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Old 31-01-2015, 07:26   #28
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Re: AIS for ocean sailing, essential or not

We have sailed 20,000+nm with our AIS transponder and have found it very useful but on Christmas day it became invaluable.

At midnight we were 90 nm south of the Pacific side of the Panama Canal in between the north and south shipping lanes when the steering broke! Rigging an emergency tiller on a 55ft center cockpit boat at night in 25 knots and 6-8 ft seas is work so we laid ahull until dawn.

We called, by name. any ship that came within 5 nm and informed them that we were "Not Under Command" and needed a wide margin.

At dawn we made coffee and rigged the emergency tiller. Since sitting on the tansom of a 55 CC 16 ft behind the dodger and the instruments and using an emergency tiller is hard work we rigged steering lines forward via blocks to the cockpit winches and started the 90 nm back to Panama City.

Steering was erratic at best and we then found it was better to run lines to the center spoke on the wheel. which gave us direct and correct wheel steering. For 36 hours we motored directly into wind, current and the seas with steering that was 30 deg +- of our intended course.

At least once/hour we had to contact a big ship and inform them of our problem and requesting a wide margin. Over 30 ships responded and agreed to give us a 1-2 mile margin.

While getting back to Panama City was hard work without the AIS it would have been very dangerous.

As usual my wife was as solid as a rock and stood her own erratic night-watch while communicating with at least one ship/hour.
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Old 31-01-2015, 07:44   #29
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Re: AIS for ocean sailing, essential or not

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Originally Posted by 4arch View Post
I'm about to upgrade to an AIS transponder and would like to hear recommendations for specific units. The Vesper XB-8000 gets talked up a lot around here but I'm not sure the added wi-fi functionality is of much use to me since I already have a Garmin "Helm" compatible chartplotter which allows the screen to be repeated via wi-fi. If I'm going to go with a "black box" type unit, there are cheaper, but admittedly more basic, products out there. The units with dedicated display such as the WatchMate 850 also appeal in that all the other boat electronics could be shut off at anchor with only the AIS display left on for anchor watch to conserve power. NMEA 2000 is a must. That said, I'm not really a marine electronics geek so will be happy with something that "just works". Thoughts?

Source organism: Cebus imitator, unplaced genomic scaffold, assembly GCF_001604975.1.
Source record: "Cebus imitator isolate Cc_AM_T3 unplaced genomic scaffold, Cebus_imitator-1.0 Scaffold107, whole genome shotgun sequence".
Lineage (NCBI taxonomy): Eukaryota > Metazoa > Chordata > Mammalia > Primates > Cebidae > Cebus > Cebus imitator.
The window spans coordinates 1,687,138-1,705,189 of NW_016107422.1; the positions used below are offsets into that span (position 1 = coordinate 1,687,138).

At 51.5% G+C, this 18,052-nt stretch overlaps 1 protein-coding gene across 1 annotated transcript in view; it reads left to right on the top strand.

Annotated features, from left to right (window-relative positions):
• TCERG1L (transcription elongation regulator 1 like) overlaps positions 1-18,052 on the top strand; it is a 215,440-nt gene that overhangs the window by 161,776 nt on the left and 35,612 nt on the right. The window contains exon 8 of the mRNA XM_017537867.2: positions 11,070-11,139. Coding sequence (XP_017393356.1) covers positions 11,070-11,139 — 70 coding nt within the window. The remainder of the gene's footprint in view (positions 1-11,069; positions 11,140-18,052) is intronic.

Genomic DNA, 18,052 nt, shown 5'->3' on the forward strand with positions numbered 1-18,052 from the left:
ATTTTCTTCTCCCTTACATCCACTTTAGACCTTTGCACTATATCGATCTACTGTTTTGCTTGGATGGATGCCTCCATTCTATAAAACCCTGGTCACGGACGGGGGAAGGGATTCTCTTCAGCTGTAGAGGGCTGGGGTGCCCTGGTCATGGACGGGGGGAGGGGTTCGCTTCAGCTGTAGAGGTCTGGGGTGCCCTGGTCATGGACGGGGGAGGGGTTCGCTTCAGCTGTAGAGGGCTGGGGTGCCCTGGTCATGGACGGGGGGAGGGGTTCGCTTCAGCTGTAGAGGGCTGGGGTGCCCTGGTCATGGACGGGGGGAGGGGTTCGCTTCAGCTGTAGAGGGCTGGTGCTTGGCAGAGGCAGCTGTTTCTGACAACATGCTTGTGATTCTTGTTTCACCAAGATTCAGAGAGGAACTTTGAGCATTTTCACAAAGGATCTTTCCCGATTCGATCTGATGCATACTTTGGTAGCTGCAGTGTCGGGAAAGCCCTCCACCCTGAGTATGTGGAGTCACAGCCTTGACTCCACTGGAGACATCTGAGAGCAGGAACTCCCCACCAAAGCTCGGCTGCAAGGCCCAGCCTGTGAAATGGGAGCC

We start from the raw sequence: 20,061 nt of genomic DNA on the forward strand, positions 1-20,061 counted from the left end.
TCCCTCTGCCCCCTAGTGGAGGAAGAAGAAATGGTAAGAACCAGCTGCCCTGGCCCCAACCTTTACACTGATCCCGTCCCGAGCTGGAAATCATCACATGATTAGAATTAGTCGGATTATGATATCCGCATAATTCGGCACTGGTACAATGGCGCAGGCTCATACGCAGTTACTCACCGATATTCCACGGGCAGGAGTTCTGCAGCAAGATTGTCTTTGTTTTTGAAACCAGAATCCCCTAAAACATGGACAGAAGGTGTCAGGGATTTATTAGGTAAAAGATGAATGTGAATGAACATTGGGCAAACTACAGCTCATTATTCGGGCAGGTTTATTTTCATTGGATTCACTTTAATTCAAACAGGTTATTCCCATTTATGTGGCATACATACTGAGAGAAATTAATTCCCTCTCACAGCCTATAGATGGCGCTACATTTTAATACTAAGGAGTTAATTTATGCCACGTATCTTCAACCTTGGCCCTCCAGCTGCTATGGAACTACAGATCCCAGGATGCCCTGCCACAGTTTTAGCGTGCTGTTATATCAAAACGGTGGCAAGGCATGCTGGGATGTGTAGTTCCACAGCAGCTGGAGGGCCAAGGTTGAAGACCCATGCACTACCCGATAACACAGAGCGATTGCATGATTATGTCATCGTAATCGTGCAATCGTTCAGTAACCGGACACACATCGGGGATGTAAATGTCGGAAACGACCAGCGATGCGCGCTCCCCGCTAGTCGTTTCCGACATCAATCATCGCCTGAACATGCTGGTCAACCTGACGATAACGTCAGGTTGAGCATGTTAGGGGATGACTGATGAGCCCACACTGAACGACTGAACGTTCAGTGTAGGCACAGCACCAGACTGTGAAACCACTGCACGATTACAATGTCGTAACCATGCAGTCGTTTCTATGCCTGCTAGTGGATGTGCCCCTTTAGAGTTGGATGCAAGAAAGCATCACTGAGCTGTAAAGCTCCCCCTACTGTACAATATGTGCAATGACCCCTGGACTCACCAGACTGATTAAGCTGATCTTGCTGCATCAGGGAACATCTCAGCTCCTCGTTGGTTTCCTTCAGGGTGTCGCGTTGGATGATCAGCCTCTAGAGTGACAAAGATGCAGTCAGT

The Vesper units are great, and we have the XB8000. However, if all you want is a feed to your chart plotter, the least expensive basic box will work as well as the most expensive one (assuming all class-B).

Additional integration and functionality is what sets the various units apart. IMO, Vesper is really leading here. But I don't think their basic RX/TX function is really any different than anyone else's - they all must work to the same basic specifications.

Consider that you may want additional functionality in the future. For example, the NMEA over Wifi of the XB8000 allows us to use our iPad as a full-funtion nav tool, as well as carry around a remote AIS display. Also, Vesper does an excellent job of CPA/TCPA vector graphics.

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Old 31-01-2015, 08:54   #30
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Re: AIS for ocean sailing, essential or not

Quote:
Originally Posted by s/v Moondancer View Post
We have sailed 20,000+nm with our AIS transponder and have found it very useful but on Christmas day it became invaluable.

At midnight we were 90 nm south of the Pacific side of the Panama Canal in between the north and south shipping lanes when the steering broke! Rigging an emergency tiller on a 55ft center cockpit boat at night in 25 knots and 6-8 ft seas is work so we laid ahull until dawn.

We called, by name. any ship that came within 5 nm and informed them that we were "Not Under Command" and needed a wide margin.

At dawn we made coffee and rigged the emergency tiller. Since sitting on the tansom of a 55 CC 16 ft behind the dodger and the instruments and using an emergency tiller is hard work we rigged steering lines forward via blocks to the cockpit winches and started the 90 nm back to Panama City.

Steering was erratic at best and we then found it was better to run lines to the center spoke on the wheel. which gave us direct and correct wheel steering. For 36 hours we motored directly into wind, current and the seas with steering that was 30 deg +- of our intended course.

At least once/hour we had to contact a big ship and inform them of our problem and requesting a wide margin. Over 30 ships responded and agreed to give us a 1-2 mile margin.

While getting back to Panama City was hard work without the AIS it would have been very dangerous.

As usual my wife was as solid as a rock and stood her own erratic night-watch while communicating with at least one ship/hour.

Congratulations on your knowledgeable resolve and excellent seamanship! Good luck and good sailing.